Changing dollars into yen – update

Air Flight-GenericbuttonAs mentioned in a prior entry, my results from two years ago are now somewhat out of date when it comes to the best method to maximize the amount of yen you receive when converting your US$ (and possibly other currencies as well) into Japanese yen.

Here are my results for August of 2009 followed by a brief analysis:

ATM 48,000 yen received / ($503.83 + $5 Wells Fargo fee) = 94.334 on 8.14.09 when market rate was 95.27
SFO 83.12 on 8.13.09 PST
NRT Cash rate of 92.12 on 8.14.09
NRT TC rate of 94.12 on 8.14.09
Post Office TC 46,730/500 = 93.46 on 8.17.09 when market rate was 94.46

I asked at the post office in Japan what their rate was on international postal money orders, and the answer was the same rate as that given for traveler’s checks. My bank (Wells Fargo) won’t let me pull out more than $510 a day.

Conclusion:
1. Do not change US$ into Japanese yen in the USA. You will have far fewer yen to spend on your trip. The rate can be more than 10% worse than the rates offered in Japan. I checked this rate at more than one place in the SFO airport. I think Forex is the company ripping people off in the US airports. As an example, had I converted $10,000 in the US instead of in Japan I would have had the equivalent of US $1,000+ less to spend in Japan!
2. Cash is not good to exchange. Not only do you receive an inferior rate, if you lose it there is no way to get it back.
3. If you can get free traveler’s checks from your bank this is a good option. TCs give you a better exchange rate, and if they are lost or stolen you can get them replaced.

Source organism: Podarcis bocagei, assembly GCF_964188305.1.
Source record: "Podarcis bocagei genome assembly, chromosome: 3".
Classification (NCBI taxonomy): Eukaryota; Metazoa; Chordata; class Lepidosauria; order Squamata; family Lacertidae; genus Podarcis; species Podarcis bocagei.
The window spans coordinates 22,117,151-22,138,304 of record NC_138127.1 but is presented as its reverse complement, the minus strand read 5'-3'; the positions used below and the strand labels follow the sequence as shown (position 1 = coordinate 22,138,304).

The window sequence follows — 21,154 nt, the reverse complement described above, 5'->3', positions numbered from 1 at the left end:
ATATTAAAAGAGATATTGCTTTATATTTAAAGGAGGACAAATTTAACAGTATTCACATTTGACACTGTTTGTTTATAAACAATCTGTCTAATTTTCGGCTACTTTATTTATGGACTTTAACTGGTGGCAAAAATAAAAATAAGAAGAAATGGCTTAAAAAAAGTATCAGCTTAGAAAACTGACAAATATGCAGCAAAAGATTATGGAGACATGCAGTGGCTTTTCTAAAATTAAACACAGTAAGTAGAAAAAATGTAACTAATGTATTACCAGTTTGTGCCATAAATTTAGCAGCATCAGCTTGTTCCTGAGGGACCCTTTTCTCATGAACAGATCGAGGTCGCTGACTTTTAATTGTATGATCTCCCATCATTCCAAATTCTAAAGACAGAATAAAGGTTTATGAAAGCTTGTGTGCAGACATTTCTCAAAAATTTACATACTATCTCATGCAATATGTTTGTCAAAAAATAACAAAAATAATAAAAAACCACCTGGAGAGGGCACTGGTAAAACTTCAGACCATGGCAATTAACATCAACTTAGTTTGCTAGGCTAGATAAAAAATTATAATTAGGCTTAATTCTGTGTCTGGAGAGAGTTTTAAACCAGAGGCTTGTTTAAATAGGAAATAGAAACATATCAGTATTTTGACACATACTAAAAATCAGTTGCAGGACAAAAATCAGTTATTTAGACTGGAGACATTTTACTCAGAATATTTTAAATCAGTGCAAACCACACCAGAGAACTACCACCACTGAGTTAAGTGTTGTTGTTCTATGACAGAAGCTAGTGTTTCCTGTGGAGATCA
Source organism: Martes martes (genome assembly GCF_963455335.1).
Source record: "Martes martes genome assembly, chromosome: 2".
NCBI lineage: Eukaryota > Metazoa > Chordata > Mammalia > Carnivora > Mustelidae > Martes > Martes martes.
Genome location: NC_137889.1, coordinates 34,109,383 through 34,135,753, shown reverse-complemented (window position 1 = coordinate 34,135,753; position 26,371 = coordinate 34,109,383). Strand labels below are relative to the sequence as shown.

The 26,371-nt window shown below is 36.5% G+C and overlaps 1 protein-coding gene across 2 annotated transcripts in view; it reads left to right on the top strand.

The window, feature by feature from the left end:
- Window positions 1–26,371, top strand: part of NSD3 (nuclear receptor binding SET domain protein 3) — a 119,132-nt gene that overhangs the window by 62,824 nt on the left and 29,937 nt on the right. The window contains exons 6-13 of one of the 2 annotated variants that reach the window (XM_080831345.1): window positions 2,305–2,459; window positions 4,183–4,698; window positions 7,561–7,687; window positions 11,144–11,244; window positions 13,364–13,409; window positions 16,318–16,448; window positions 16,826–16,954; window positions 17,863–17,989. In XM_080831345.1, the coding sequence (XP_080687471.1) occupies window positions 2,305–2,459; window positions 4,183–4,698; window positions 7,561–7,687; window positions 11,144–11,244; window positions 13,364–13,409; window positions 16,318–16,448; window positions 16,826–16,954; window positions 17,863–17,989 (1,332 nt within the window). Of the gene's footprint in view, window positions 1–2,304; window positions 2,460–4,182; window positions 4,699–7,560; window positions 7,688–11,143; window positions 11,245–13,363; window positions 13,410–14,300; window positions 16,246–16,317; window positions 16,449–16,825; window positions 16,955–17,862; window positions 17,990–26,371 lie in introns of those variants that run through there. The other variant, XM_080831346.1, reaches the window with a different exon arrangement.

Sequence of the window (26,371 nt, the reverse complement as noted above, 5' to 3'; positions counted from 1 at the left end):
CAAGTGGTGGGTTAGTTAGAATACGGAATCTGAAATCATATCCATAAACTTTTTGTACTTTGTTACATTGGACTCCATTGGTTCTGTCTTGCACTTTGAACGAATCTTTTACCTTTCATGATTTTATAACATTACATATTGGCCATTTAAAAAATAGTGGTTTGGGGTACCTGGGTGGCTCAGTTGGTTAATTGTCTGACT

4. International postal money orders are better than TCs if you have to pay for TCs.
5. Wells Fargo is giving the market rate on ATM withdrawals (something they didn’t do with wire transfers). The $5 per withdrawal fee can be painful, however, especially if you have a limit below $500 on daily withdrawal amounts.

A few other items to note… The Japanese post office cash rate was the same as that found at the banks in the airport (i.e., 2 points worse than TCs). Most Japanese banks still do not accept foreign ATM cards. Citibank, Mitsui, and 7 Bank are the only ones that I have found that do. Mitsui and 7 Bank ATMs only give out 10,000 yen notes so if you are trying to get, say, 49,000 yen then they aren’t the way to go. Japanese post offices do accept foreign ATM cards. There are Citibank and 7 Bank ATM machines near the second set of escalators heading down to the Keisei Line in Terminal 1 of the Narita airport. Get your daily ATM withdrawal amount raised with your bank to more than $500 before going to Japan. Withdraw your maximum amount, less frequently, to avoid fees. Credit cards should not be used in Japan now that the credit card companies are all charging at least $3 per transaction plus a 3% foreign currency charge.

Blog Widget by LinkWithin